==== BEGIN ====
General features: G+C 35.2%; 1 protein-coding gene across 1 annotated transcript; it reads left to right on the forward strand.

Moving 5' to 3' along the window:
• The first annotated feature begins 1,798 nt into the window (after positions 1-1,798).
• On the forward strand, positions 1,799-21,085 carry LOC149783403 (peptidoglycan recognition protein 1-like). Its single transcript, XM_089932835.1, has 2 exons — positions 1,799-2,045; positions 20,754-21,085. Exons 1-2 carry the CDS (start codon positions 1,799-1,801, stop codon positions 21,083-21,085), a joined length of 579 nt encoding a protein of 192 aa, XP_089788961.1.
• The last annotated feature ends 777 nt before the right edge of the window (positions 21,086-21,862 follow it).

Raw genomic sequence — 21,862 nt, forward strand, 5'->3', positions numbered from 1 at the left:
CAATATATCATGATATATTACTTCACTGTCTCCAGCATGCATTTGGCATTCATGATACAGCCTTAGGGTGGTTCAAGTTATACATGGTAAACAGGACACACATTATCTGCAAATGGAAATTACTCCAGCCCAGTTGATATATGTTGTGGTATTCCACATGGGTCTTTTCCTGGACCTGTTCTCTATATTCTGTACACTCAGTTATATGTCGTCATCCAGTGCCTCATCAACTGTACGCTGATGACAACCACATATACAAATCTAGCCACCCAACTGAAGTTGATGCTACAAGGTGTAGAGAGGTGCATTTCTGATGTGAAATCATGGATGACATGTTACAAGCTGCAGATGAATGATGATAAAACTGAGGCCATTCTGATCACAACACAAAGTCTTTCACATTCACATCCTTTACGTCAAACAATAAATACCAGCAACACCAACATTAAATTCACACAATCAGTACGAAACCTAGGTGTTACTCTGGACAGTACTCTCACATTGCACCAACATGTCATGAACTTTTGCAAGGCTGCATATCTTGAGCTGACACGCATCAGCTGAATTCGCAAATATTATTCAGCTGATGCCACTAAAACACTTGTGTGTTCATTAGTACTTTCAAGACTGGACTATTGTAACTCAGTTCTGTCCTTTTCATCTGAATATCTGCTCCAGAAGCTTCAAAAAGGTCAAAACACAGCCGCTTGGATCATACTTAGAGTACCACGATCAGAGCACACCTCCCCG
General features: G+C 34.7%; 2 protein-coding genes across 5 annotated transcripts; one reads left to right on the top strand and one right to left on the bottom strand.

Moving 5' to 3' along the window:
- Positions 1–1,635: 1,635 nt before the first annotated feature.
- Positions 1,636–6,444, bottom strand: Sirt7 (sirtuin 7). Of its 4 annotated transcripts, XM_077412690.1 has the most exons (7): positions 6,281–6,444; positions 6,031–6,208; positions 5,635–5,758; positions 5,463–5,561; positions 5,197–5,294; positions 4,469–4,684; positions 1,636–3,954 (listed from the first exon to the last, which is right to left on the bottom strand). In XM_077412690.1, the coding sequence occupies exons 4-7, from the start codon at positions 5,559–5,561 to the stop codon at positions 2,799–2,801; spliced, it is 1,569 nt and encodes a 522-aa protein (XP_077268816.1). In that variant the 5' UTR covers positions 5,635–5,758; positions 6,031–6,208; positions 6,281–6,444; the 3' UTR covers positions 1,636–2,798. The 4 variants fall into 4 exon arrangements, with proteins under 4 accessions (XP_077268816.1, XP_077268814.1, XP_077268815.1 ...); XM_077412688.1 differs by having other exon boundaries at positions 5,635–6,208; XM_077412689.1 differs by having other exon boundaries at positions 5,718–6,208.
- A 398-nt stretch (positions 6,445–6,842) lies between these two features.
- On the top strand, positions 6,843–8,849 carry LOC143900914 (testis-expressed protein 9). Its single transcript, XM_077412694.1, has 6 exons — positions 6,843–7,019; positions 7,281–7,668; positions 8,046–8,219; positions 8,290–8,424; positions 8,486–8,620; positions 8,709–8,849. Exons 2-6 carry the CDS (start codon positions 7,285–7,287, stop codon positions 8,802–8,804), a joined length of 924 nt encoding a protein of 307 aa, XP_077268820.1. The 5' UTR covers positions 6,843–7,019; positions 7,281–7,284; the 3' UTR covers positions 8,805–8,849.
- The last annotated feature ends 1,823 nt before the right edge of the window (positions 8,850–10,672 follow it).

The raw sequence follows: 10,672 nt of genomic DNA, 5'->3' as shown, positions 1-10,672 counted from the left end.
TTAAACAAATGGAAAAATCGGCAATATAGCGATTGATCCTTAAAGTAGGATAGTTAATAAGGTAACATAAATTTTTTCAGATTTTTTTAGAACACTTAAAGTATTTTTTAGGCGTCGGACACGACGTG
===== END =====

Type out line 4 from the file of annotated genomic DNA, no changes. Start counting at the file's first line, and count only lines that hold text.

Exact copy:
• On the forward strand, positions 1,799-21,085 carry LOC149783403 (peptidoglycan recognition protein 1-like). Its single transcript, XM_089932835.1, has 2 exons — positions 1,799-2,045; positions 20,754-21,085. Exons 1-2 carry the CDS (start codon positions 1,799-1,801, stop codon positions 21,083-21,085), a joined length of 579 nt encoding a protein of 192 aa, XP_089788961.1.